The U.S. now averages 36.6 new COVID-19 cases per 100,000 population per day. That’s:
- down from 38.2 last Friday
- down 14% in the last seven days
- down 29% in total since the peak of the Delta wave (9/1/2021)
Data source for this and other graphs of new case counts: Calculated from The New York Times. (2021). Coronavirus (Covid-19) Data in the United States. Retrieved 9/28/2021, from https://github.com/nytimes/covid-19-data.” The NY Times U.S. tracking page may be found at https://www.nytimes.com/interactive/2020/us/coronavirus-us-cases.html.
For the country as a whole, only six states continued to see increases in new cases last week. All six of them border Canada.
U.S. winter wave: We’ll know soon enough.
The center of new case growth in the U.S. continues to shift north, toward states with cold, dry winters. This is, I think, arguably, the lead-in to this year’s winter wave. As I’ve said in earlier posts, if we have wave this winter that parallels last year’s wave, then U.S. new case counts should start to turn upward again sometime in October. And here we are, at the end of September. So it’s not as if we have long to wait to see if that particular prediction is accurate or not.
I am fairly convinced that we will have a winter wave. If I had to bet, I’d bet we’ll have a pretty bad winter wave. That’s not straight-up fear-mongering, that’s just math. That’s based on the accepted estimate of the infectiousness (R-nought) of Delta, and my estimate of the overall level of immunity in the population. Near as I can tell, at best, those two factors cancel out, and as far as those basic factors go, we’re roughly in the same position we were in last fall. So, logically, at best, as winter conditions set in, I’m expected a winter wave of at least the same magnitude as last winter’s wave.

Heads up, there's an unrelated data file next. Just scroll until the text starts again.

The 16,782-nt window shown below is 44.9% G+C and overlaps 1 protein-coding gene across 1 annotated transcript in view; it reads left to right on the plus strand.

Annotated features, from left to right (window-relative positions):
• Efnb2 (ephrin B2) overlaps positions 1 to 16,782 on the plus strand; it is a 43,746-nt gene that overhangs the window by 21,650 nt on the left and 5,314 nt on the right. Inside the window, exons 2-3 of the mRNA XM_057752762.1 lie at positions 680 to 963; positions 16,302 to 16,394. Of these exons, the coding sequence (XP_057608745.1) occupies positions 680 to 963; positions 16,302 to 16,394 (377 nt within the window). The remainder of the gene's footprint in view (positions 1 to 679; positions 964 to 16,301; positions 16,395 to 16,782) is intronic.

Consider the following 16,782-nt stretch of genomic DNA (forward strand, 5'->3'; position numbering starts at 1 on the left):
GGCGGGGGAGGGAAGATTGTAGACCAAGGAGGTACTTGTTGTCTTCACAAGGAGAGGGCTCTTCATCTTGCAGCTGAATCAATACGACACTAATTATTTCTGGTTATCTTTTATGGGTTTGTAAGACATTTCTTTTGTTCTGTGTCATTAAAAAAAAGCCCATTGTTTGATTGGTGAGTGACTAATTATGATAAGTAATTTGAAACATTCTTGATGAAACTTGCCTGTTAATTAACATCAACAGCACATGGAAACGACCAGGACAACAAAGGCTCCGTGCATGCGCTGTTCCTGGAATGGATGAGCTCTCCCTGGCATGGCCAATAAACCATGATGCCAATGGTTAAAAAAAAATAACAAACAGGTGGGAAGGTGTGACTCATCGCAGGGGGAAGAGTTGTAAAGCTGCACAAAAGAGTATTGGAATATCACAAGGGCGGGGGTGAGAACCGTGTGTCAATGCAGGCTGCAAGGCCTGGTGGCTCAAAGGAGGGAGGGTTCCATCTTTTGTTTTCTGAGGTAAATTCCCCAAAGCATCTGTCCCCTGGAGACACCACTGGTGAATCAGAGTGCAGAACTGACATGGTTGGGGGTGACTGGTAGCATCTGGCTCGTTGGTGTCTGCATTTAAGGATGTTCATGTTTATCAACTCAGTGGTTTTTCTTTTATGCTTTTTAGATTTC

Now toss in a factor for how much COVID-19 hygiene has degraded in the meantime, and I’d guess that the risk is mainly on the upside of that. Mask use is down, every type of social venue is unrestricted. Assuming I got the math about right on the tradeoff between greater infectiousness and greater population immunity, what would you expect to happen in this case? I’d expect something somewhat worst than last year’s winter wave.
But in fairness, I should note that the CDC’s official group of forecasters — the COVID-19 modeling hub — has predicted that there will be no winter wave this year. At some point, I might try to explain why their approach, based on a collection of standard epidemiological models, is probably fundamentally wrong-headed. Suffice it to say that their track record at predicting the course of the pandemic is not good. So, while I’d bet good money that we are going to have a significant (possibly even dreadful) winter wave, I should note that, as of today, the official party line says otherwise.
Alaska: Unique situation or bellwether?
Currently, Alaska is in a class by itself, at a seven-day moving average of 177 new COVID-19 cases / 100K / day. As you can see below, that’s just shy of the all-time high set last winter by North Dakota. That’s also twice the rate of the next-highest state right now, West Virginia.
What’s worse is that the rate of increase in new cases in Alaska is accelerating. On Friday, the seven-day growth rate was 41%. Today it’s 58%.
I should try to underscore how unusual the situation in Alaska is. Really, how large this weekly increase is, in terms of the absolute number of cases that Alaska hospitals now need to handle. Over the entire course of the pandemic, only two states saw a true one-week increase in cases as large or larger than that just seen in Alaska.